Jennifer Vice, the director of The Academic Institute, said in one case she did use booster club donations to help calculate a lower payment for a player, according to Bellevue’s report. But she said generally the donations given to her for-profit school were used broadly for anyone she selected to get financial help.
Bellevue officials accepted that argument, telling KingCo leaders there was a violation for the booster club money supporting one student but not for the others who received assistance. The school proposed no athletic sanctions for the violation, saying none was appropriate.
The independent report that was released last month focused much of its attention on how some player families appeared to have provided false addresses to gain eligibility within the district. In some of the cases, the school said in its KingCo memos that further investigation found legitimate explanations for the odd documentation. But the school said there were problems in three of the cases.
Two of the players had already graduated, so the school said there were no appropriate sanctions to remedy their participation on the team. The school said it suspended the third player, who is set to graduate this year, for the remainder of the spring sports season.
For violations of high-school athletic rules, there are a range of sanctions ranging from a mea culpa letter to expulsion from the Washington Interscholastic Activities Association (WIAA). A decade ago, the Chief Sealth girls basketball program was stripped of two state titles.
Bellevue and coach Goncharoff built a football dynasty, winning 11 state titles since 2001, including a winning streak of 67 games.
Along the way, as numerous star players transferred to play on the Bellevue team, the program faced allegations of recruiting. But Bellevue could find no evidence other than a Facebook conversation that The Seattle Times reported about last year. The school proposed no sanctions for that.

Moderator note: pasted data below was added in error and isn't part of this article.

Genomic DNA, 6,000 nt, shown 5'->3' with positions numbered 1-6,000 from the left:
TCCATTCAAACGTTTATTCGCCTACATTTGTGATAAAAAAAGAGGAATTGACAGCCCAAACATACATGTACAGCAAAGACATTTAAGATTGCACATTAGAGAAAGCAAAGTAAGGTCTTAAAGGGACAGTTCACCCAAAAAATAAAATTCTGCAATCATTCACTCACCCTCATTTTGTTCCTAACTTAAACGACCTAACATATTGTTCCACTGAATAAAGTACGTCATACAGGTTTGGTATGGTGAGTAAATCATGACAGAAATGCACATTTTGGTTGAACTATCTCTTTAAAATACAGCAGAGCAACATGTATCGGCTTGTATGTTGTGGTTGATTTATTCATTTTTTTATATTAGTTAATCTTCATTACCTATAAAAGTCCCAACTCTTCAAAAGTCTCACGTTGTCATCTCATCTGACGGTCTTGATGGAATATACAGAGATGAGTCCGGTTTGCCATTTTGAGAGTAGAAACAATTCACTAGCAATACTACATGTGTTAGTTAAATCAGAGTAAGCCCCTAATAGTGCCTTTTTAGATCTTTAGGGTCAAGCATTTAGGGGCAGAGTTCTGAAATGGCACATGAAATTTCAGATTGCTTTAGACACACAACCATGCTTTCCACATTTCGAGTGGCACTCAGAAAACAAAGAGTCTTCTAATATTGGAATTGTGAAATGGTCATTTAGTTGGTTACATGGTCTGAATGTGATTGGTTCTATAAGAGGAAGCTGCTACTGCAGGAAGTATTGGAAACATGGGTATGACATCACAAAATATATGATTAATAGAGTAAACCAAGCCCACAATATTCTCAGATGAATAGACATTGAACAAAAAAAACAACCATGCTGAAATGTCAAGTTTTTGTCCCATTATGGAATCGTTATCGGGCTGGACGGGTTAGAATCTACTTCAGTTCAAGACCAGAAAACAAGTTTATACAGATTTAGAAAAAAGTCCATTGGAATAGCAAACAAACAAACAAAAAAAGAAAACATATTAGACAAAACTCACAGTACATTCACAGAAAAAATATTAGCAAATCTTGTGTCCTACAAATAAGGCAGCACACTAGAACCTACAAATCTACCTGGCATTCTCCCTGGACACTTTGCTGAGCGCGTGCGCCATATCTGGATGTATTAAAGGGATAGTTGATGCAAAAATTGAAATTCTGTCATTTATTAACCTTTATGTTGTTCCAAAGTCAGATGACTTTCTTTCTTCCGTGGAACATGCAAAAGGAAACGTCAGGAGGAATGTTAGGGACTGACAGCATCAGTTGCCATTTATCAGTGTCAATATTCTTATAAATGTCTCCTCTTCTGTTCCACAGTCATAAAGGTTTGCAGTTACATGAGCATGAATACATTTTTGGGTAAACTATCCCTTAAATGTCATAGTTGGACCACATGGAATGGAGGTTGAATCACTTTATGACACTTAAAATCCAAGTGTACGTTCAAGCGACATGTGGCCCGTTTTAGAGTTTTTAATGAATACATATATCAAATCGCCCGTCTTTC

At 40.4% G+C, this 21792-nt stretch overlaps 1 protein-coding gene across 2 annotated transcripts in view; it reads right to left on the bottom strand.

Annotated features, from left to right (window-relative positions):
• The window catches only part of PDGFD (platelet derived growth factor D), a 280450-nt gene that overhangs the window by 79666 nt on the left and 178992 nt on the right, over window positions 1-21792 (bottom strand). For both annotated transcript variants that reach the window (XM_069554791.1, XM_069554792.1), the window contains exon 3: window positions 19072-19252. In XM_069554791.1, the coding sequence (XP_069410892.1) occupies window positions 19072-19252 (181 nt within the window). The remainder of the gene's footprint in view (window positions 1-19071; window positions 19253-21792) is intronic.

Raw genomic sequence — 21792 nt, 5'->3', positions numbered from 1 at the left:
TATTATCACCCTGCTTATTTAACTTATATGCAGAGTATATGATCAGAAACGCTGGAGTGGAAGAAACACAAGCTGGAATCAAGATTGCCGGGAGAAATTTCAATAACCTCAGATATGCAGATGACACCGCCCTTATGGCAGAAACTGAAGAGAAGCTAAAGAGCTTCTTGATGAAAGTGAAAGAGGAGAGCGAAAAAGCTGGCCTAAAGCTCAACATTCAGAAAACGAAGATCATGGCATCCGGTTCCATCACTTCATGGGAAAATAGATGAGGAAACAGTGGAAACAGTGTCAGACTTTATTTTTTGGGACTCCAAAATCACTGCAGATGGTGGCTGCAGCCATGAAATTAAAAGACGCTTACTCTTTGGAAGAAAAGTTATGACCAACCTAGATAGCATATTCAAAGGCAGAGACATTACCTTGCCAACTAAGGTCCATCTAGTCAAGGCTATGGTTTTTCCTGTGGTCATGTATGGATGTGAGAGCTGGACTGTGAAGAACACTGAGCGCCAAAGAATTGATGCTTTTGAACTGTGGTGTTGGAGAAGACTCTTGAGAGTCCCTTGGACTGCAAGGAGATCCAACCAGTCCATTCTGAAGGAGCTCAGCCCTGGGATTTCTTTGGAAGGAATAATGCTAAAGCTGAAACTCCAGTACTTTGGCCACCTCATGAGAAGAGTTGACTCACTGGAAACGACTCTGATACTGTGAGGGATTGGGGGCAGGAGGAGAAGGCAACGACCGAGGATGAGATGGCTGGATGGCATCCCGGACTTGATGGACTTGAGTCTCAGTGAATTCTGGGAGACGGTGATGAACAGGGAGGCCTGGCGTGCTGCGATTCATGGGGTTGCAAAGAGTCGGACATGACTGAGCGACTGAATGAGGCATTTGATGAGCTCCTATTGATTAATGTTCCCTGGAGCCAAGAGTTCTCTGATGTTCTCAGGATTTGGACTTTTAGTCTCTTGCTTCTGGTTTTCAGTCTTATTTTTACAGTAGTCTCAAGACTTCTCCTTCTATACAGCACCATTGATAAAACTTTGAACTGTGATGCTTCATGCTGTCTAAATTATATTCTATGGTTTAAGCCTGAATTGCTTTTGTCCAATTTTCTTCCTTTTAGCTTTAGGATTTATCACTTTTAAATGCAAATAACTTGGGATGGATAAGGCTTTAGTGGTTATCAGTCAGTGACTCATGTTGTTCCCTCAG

School district officials also defended their handling of the football program, saying they did not withhold information about The Academic Institute or about a player who received a financial gift from a coach. Instead, the school officials said the information they had gathered simply wasn’t enough to confirm.
For example, one family said it had received a $3,000 gift from a coach. But while the coach also initially said it was a gift, he later said it was a loan.
“Bellevue High School felt that this additional information was relevant and credible,” school officials wrote. The school last year reported a violation related to the money, but characterized the $3,000 as a loan.
The proposed firing of Goncharoff, which he has vowed to fight, revolved largely around the payments he received from the booster club. The club has said it paid Goncharoff about $60,000 a year, but for an offseason camp, not for coaching football in-season.
School officials determined that Goncharoff violated district policies by accepting the payments and criticized him for being “deliberately deceptive” when administrators had asked him about outside money. The school also said the coach was violating WIAA rules in the process but said no sanctions were necessary beyond internal actions.
The school district is looking to hold community meetings in the summer to discuss high-school sports rules. The district also plans to lengthen a mandatory training session for coaches.
We “believe that internal remedies are sufficient to provide the hearing panel with assurances that no further violations will occur,” the officials wrote.
Bellevue’s team is already on probation for violations reported last year for money given to a family. Goncharoff was suspended for two games last season for his role in that matter.